Saturday, August 20, 2011

drop or clear cache in linux

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Many times you may find the system is running out of memory. When checked you can see lots of memory is assigned to buffers and caches.Allocating lots of memory to buffers and caches is not necessary. If you are running mysql and oracle like softwares, they have their own buffers and caches. So mostly you can free or drop this buffers and caches. This post explains how to drop caches in Linux. Also the entry for sysctl.conf so that it will remember the action.

According to the linux documentations, the variable drop_caches defined as, Writing to this will cause the kernel to drop clean caches, dentries and inodes from memory, causing that memory to become free.

To free pagecache:
echo 1 > /proc/sys/vm/drop_caches
To free dentries and inodes:
echo 2 > /proc/sys/vm/drop_caches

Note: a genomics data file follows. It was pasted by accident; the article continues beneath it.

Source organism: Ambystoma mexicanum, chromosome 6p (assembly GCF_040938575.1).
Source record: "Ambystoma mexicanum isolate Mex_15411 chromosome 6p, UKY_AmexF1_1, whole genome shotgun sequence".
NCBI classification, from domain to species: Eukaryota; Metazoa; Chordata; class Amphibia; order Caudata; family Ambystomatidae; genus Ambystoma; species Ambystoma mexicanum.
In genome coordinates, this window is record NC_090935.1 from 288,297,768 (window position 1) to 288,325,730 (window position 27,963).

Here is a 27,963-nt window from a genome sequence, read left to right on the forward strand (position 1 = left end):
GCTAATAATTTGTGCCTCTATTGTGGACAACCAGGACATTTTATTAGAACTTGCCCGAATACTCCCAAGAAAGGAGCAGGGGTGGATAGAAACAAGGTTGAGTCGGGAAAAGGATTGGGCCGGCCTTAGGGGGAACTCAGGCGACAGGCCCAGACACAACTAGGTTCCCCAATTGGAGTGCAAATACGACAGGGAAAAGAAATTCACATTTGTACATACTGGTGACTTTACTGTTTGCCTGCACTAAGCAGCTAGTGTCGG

To free pagecache, dentries and inodes:
echo 3 > /proc/sys/vm/drop_caches

As this is a non-destructive operation and dirty objects are not freeable, the user should run `sync' first.
So the command to drop all caches are,
#sync; echo 3 > /proc/sys/vm/drop_caches

Or you can specify this in /etc/sysctl.conf
#echo "vm.drop_caches = 3" >> /etc/sysctl.conf
Now reload sysctl.conf
#sysctl -p
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1 comment:

  1. Not 100% sure about this, but your "Also the entry for sysctl.conf so that it will remember the action." sentence is not clear, or could be wrong, depending on what do you mean by it.
    Remember the action could mean that the kernel will disable caching of pages, dentries and inodes, but AFAIK it will only 'remember' to execute the command once after each boot.
    Some people recomend setting vm.drop_caches=3 in sysctl.conf in order for cache to be rebuilt with something more useful than stuff which got there during boot process.

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Be nice. That's all.